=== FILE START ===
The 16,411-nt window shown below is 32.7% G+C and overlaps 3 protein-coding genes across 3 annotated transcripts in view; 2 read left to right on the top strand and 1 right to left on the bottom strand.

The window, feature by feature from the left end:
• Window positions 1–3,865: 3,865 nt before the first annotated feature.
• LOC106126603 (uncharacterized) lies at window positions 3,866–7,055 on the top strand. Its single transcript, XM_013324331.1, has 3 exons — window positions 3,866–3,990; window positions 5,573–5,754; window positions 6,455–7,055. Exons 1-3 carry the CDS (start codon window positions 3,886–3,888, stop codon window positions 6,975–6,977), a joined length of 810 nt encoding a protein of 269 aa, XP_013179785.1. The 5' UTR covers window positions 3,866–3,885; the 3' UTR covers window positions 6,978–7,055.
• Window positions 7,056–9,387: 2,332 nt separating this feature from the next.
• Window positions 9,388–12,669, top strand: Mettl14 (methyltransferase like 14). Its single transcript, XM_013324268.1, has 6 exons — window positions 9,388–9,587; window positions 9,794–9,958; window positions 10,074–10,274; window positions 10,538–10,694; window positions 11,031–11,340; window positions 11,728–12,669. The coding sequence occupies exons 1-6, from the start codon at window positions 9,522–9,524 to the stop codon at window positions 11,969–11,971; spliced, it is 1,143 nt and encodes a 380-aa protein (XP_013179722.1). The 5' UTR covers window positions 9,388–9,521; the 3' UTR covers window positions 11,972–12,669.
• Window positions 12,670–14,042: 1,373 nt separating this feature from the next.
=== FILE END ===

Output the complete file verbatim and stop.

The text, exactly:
The 16,411-nt window shown below is 32.7% G+C and overlaps 3 protein-coding genes across 3 annotated transcripts in view; 2 read left to right on the top strand and 1 right to left on the bottom strand.

The window, feature by feature from the left end:
• Window positions 1–3,865: 3,865 nt before the first annotated feature.
• LOC106126603 (uncharacterized) lies at window positions 3,866–7,055 on the top strand. Its single transcript, XM_013324331.1, has 3 exons — window positions 3,866–3,990; window positions 5,573–5,754; window positions 6,455–7,055. Exons 1-3 carry the CDS (start codon window positions 3,886–3,888, stop codon window positions 6,975–6,977), a joined length of 810 nt encoding a protein of 269 aa, XP_013179785.1. The 5' UTR covers window positions 3,866–3,885; the 3' UTR covers window positions 6,978–7,055.
• Window positions 7,056–9,387: 2,332 nt separating this feature from the next.
• Window positions 9,388–12,669, top strand: Mettl14 (methyltransferase like 14). Its single transcript, XM_013324268.1, has 6 exons — window positions 9,388–9,587; window positions 9,794–9,958; window positions 10,074–10,274; window positions 10,538–10,694; window positions 11,031–11,340; window positions 11,728–12,669. The coding sequence occupies exons 1-6, from the start codon at window positions 9,522–9,524 to the stop codon at window positions 11,969–11,971; spliced, it is 1,143 nt and encodes a 380-aa protein (XP_013179722.1). The 5' UTR covers window positions 9,388–9,521; the 3' UTR covers window positions 11,972–12,669.
• Window positions 12,670–14,042: 1,373 nt separating this feature from the next.